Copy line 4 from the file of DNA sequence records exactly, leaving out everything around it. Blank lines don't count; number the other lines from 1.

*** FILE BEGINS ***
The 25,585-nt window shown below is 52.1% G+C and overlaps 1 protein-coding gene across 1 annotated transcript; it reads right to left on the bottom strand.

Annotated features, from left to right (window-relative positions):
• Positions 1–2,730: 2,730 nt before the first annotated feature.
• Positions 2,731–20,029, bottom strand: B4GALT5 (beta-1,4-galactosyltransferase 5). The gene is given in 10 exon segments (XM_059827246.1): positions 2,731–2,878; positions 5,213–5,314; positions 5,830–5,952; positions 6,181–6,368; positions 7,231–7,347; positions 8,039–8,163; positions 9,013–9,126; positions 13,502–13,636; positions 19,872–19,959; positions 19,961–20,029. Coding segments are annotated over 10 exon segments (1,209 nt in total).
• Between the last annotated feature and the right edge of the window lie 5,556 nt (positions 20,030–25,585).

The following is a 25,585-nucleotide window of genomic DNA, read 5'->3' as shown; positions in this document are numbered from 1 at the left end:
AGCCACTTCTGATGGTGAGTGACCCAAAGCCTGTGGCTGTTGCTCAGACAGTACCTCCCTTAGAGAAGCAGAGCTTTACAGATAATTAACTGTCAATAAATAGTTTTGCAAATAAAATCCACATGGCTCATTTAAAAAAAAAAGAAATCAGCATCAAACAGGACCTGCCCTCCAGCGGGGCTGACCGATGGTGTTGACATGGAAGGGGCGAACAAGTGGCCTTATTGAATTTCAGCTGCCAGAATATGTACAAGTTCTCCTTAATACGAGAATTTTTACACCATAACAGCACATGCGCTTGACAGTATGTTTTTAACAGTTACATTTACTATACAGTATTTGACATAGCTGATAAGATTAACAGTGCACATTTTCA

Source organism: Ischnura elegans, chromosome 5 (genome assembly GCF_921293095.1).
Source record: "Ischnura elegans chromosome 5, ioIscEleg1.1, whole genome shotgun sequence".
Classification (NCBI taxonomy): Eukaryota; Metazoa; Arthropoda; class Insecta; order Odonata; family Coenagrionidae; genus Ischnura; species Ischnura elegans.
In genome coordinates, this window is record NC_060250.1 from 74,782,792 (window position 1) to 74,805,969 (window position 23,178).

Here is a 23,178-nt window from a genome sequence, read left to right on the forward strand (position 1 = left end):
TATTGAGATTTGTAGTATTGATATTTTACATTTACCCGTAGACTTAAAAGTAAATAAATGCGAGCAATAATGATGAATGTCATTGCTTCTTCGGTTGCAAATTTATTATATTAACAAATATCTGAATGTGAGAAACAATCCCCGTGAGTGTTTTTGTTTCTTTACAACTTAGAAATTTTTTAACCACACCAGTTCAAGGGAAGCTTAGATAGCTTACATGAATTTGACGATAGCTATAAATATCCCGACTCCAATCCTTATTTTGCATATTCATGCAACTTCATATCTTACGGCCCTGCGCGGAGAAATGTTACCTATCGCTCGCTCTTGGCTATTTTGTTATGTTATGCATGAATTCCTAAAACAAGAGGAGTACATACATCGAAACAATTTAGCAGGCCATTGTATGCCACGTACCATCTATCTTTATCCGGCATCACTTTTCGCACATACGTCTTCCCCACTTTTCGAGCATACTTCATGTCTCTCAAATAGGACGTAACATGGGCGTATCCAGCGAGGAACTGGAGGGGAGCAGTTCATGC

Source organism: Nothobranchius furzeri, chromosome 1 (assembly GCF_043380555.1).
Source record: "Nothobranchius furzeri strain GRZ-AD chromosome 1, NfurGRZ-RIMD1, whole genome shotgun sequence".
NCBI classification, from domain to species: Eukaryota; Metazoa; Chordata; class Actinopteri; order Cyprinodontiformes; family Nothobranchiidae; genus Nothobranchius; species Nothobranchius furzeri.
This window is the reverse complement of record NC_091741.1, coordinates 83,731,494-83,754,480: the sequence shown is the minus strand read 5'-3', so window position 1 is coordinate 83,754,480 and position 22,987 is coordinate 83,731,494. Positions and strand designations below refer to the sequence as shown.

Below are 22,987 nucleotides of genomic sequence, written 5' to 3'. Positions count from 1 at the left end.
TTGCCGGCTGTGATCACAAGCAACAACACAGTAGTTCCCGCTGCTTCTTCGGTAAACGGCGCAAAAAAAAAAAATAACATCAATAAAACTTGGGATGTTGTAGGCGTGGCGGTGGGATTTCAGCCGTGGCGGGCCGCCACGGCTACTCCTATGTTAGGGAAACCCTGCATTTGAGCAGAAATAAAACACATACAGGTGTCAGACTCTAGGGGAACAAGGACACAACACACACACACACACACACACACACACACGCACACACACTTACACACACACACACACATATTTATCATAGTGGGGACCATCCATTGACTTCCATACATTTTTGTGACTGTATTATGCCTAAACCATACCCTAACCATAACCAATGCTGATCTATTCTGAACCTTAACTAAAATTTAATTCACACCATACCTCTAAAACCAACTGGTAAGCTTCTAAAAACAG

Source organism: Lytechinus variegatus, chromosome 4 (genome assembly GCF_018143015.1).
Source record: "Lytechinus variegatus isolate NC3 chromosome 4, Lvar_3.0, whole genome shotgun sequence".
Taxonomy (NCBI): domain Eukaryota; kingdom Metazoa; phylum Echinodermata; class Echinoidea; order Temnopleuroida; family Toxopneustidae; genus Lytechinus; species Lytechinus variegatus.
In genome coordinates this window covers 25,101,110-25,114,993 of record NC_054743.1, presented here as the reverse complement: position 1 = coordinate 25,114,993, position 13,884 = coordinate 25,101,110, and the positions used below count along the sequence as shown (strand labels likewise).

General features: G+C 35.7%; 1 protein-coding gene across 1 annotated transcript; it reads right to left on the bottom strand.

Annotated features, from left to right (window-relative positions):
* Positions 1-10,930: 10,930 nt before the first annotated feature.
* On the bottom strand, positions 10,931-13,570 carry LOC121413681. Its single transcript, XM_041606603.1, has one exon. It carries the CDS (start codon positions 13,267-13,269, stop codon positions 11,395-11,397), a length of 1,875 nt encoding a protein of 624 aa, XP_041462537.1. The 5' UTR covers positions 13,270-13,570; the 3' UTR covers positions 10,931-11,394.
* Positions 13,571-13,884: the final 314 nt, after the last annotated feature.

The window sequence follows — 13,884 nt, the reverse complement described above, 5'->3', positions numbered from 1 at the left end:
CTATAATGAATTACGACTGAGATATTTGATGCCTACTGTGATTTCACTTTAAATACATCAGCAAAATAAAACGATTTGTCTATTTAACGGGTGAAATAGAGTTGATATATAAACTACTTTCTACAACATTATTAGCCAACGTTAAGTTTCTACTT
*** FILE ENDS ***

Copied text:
• Positions 2,731–20,029, bottom strand: B4GALT5 (beta-1,4-galactosyltransferase 5). The gene is given in 10 exon segments (XM_059827246.1): positions 2,731–2,878; positions 5,213–5,314; positions 5,830–5,952; positions 6,181–6,368; positions 7,231–7,347; positions 8,039–8,163; positions 9,013–9,126; positions 13,502–13,636; positions 19,872–19,959; positions 19,961–20,029. Coding segments are annotated over 10 exon segments (1,209 nt in total).